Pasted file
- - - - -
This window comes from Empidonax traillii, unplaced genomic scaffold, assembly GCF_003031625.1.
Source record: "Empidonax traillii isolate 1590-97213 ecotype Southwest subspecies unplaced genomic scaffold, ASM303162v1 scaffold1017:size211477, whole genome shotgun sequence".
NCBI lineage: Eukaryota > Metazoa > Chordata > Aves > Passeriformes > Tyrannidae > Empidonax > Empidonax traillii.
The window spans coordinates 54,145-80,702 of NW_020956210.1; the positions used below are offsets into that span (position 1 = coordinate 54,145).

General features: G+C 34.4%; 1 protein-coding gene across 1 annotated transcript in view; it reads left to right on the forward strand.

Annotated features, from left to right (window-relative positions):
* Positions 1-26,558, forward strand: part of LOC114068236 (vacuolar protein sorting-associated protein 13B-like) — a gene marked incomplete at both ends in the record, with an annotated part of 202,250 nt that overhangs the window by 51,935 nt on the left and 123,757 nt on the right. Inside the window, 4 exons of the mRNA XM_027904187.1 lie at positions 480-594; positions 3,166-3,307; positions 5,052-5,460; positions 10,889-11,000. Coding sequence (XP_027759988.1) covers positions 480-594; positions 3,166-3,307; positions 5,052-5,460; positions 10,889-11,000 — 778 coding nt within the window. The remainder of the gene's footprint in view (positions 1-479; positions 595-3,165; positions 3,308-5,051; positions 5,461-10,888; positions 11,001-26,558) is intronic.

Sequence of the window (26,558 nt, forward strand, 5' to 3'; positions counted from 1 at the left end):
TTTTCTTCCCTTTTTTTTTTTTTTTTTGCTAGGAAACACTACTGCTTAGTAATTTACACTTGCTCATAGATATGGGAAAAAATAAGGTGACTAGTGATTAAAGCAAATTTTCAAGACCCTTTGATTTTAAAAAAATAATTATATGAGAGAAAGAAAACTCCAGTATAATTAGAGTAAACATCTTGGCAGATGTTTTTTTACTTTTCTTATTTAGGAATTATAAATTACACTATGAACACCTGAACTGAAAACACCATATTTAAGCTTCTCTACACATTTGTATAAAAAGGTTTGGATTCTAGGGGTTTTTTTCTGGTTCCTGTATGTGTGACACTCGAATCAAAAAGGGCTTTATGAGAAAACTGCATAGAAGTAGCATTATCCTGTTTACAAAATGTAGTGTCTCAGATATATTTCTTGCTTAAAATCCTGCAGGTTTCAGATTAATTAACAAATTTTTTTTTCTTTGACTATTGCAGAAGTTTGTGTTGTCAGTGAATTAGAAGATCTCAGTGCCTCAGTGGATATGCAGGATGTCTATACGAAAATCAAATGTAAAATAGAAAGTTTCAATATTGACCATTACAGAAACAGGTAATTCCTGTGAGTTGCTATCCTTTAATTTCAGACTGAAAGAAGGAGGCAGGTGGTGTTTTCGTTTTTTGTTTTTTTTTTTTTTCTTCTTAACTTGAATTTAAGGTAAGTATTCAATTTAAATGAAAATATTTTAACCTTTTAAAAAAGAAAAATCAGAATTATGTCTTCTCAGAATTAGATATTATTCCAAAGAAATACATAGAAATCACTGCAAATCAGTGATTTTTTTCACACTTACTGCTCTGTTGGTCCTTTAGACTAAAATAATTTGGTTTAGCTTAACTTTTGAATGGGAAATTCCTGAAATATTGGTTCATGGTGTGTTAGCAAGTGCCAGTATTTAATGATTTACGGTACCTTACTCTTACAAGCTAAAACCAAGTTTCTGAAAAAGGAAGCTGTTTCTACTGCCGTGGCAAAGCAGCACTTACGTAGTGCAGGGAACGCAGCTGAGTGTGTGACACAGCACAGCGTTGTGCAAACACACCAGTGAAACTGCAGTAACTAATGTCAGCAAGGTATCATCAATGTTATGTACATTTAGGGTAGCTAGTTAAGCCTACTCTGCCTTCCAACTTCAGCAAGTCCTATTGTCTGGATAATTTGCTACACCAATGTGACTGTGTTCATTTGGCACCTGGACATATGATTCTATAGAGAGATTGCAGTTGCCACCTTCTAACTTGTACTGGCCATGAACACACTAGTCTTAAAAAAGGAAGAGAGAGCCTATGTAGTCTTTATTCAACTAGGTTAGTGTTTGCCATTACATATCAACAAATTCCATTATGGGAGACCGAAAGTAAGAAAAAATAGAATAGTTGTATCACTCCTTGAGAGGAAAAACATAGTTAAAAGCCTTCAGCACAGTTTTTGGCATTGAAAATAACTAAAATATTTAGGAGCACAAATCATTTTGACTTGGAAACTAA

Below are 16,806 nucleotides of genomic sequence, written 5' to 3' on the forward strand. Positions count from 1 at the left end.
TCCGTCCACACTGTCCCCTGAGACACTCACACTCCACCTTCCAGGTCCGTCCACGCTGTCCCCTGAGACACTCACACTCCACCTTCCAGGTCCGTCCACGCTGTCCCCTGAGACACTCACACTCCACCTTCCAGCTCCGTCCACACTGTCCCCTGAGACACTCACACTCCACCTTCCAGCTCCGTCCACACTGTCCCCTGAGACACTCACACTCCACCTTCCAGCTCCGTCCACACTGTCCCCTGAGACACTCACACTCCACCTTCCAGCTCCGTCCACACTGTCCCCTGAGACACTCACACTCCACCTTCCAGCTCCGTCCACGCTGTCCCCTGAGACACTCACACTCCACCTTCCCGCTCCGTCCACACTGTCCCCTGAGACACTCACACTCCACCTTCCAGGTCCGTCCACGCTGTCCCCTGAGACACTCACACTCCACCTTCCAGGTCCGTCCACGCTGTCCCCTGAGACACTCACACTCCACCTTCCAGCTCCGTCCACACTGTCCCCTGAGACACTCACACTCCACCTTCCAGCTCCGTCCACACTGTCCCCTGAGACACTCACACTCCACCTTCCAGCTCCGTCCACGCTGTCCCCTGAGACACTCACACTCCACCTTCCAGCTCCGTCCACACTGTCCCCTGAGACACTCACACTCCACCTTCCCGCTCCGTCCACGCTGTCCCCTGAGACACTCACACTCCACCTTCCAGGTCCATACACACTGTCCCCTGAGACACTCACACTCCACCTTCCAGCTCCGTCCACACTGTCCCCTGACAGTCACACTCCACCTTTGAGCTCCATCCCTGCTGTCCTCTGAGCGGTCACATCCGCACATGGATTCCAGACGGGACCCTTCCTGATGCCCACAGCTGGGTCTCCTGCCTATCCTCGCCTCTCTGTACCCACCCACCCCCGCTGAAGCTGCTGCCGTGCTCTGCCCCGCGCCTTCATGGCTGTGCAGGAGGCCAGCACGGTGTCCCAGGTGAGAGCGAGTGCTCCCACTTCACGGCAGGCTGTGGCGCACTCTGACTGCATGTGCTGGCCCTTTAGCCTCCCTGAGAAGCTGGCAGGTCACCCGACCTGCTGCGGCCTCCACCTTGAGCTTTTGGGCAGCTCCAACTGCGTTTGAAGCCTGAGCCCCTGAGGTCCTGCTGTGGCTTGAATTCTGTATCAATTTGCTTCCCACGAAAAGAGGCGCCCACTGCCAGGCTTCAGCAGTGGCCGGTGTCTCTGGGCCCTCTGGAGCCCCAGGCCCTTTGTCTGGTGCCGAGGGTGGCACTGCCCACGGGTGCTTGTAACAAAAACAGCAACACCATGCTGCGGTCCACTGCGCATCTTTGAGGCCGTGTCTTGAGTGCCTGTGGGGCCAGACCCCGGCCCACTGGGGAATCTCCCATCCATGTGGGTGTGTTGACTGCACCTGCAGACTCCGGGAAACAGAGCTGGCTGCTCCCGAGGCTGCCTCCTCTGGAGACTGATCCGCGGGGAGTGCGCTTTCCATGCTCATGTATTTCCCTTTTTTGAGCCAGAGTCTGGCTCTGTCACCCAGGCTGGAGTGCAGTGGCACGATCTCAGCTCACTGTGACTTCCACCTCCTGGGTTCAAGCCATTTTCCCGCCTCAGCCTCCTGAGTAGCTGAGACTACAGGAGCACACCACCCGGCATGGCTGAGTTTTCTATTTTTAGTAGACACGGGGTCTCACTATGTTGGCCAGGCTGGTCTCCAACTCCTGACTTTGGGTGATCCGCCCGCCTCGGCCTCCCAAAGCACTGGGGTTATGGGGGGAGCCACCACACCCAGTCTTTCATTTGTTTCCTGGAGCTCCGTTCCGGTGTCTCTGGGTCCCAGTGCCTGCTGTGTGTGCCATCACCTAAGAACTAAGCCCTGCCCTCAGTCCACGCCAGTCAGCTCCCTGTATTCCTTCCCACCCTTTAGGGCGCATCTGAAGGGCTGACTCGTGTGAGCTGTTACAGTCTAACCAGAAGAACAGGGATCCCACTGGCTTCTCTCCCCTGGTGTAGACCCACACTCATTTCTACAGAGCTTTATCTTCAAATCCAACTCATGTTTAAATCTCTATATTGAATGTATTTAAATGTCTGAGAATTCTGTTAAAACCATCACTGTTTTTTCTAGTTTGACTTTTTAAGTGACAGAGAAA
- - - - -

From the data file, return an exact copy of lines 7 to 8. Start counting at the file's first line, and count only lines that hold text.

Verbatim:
* Positions 1-26,558, forward strand: part of LOC114068236 (vacuolar protein sorting-associated protein 13B-like) — a gene marked incomplete at both ends in the record, with an annotated part of 202,250 nt that overhangs the window by 51,935 nt on the left and 123,757 nt on the right. Inside the window, 4 exons of the mRNA XM_027904187.1 lie at positions 480-594; positions 3,166-3,307; positions 5,052-5,460; positions 10,889-11,000. Coding sequence (XP_027759988.1) covers positions 480-594; positions 3,166-3,307; positions 5,052-5,460; positions 10,889-11,000 — 778 coding nt within the window. The remainder of the gene's footprint in view (positions 1-479; positions 595-3,165; positions 3,308-5,051; positions 5,461-10,888; positions 11,001-26,558) is intronic.

Sequence of the window (26,558 nt, forward strand, 5' to 3'; positions counted from 1 at the left end):